What followed the rest of the day was, more or less, the same reaction from him. I wasn’t sure if the things I was saying and pointing out to him were getting through or having any effect; but by the time I picked up his older sister from school that afternoon, I had already successfully transferred all his rubber bands to the left hand.
I also had to ask Juanmi to finish eating his vegetables (unsuccessfully) and his homework (successfully); to some extent, I felt like I was just up by one point—it seemed that for the three praiseworthy actions, there were also two nagging points that probably canceled out whatever good I had told him.
As I returned the rubber bands to my right wrist for my daughter’s turn, it seemed like I would have the same experience. However, the first day alone was an eye-opener.
I was about to put her to bed but I still had all the rubber bands. And I was still barking orders as it was getting late, and she was still wide awake.
Reflecting on where I had gone wrong with the rubber band method led to the following realizations:
My daughter and I have less time together because she comes home from school later in the afternoon. But she has more responsibilities such as homework and tests. Which means more pressure every minute.
And because she is the eldest, I also have more expectations from her such as better behavior. Rather than praising her, I take for granted many of the things she says and does.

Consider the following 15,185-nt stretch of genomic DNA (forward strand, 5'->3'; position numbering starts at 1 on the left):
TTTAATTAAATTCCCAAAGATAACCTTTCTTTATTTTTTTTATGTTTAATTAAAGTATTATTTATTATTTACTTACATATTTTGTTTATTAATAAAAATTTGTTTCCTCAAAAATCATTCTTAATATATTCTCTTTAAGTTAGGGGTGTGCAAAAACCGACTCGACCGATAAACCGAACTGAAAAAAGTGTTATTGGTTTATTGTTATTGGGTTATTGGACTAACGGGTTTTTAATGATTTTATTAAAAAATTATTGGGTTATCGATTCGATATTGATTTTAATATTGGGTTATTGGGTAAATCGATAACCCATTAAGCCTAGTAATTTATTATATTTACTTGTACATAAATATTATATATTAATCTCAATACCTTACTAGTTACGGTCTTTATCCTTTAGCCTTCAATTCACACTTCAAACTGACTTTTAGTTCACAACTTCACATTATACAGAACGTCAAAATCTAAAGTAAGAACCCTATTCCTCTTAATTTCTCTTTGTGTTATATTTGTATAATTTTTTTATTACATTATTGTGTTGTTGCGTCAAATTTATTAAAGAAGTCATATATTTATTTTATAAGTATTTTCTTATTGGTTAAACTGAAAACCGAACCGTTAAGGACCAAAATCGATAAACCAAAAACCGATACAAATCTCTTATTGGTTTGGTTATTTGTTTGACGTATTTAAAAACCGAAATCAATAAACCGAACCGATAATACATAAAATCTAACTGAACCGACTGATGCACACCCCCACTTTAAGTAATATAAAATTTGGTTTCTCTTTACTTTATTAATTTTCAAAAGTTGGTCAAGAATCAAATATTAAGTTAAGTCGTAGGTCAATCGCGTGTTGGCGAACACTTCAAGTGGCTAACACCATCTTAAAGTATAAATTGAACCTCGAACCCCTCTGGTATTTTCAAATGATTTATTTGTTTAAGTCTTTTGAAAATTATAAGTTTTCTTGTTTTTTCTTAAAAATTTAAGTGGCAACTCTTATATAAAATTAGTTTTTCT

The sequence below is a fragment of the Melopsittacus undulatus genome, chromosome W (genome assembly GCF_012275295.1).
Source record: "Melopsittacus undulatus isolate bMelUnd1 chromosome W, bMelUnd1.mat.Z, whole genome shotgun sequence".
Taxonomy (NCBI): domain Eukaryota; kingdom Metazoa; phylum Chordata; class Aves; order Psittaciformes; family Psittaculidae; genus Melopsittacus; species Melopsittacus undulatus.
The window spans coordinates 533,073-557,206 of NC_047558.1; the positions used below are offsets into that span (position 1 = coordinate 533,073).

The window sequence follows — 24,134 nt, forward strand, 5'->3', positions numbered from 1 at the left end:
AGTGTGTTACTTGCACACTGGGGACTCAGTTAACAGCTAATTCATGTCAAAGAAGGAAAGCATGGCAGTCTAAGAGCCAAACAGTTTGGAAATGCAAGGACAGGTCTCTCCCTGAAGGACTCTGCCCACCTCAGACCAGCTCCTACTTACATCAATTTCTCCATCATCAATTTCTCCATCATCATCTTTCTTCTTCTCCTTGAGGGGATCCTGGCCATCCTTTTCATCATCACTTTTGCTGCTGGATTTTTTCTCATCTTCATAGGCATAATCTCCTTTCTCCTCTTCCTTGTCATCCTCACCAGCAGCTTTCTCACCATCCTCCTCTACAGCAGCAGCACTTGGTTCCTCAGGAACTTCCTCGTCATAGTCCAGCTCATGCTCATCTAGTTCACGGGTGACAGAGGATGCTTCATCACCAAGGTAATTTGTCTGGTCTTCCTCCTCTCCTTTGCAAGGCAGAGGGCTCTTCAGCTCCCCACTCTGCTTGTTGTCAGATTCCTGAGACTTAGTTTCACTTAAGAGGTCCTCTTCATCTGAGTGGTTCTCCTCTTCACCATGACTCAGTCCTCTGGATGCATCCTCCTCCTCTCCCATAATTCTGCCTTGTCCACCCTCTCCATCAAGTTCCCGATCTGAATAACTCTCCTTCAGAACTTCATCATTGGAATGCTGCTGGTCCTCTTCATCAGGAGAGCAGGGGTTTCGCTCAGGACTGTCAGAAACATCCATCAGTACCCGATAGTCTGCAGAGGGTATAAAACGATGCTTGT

While I was happy to find three opportunities to “catch” my son doing good, I wanted to take things a step further by making the ratio of my kids doing good versus bad, at the very least, equal. Ideally, doing good would be higher in ratio, but for now, I was content with baby steps.
Changing the rules
The next day, I changed the rules of the rubber band method a bit:
For every positive statement, I would move a rubber band to the left wrist, but for every sermon, I would move it back to the right and find another opportunity to reinforce a positive action.
I also made a pact with myself to appreciate my daughter’s actions more and take a closer look at the things she was doing.
As expected, the rubber bands went back and forth on my wrists; and within a few hours, I was already confused on whose rubber band was whose (now they are color-coded).
But the bigger realization was that I had been so busy trying to mold my daughter’s behavior according to how an older sister should be acting, it’s heartbreaking how much I had overlooked. I was suddenly reminded of an old saying on raising children. I don’t remember the exact words, but it was something like, “Thunder, no matter how loud, doesn’t make flowers grow; sunlight and water do.”
Admittedly, when my kids don’t listen, the “thunder” gets loud and the sunlight and water disappear. Sometimes I forget that.
It’s been only a few days with the rubber band experiment at home. I don’t think I’ll ever be able to do positive reinforcement solely to discipline my kids, but it’s a good reminder that discipline doesn’t always have to be taught through punishment.
In essence, discipline is about teaching a person to “follow a code or conduct of behavior” and molding a person’s character for the better. If, apart from punishment and loud voices, there are other ways to make it happen, then I am happy to give them a try.
The “drill sergeant” in me is still in action, but I believe there is less thunder at home and more sunlight. Hopefully, this gives the positive messages a stronger voice.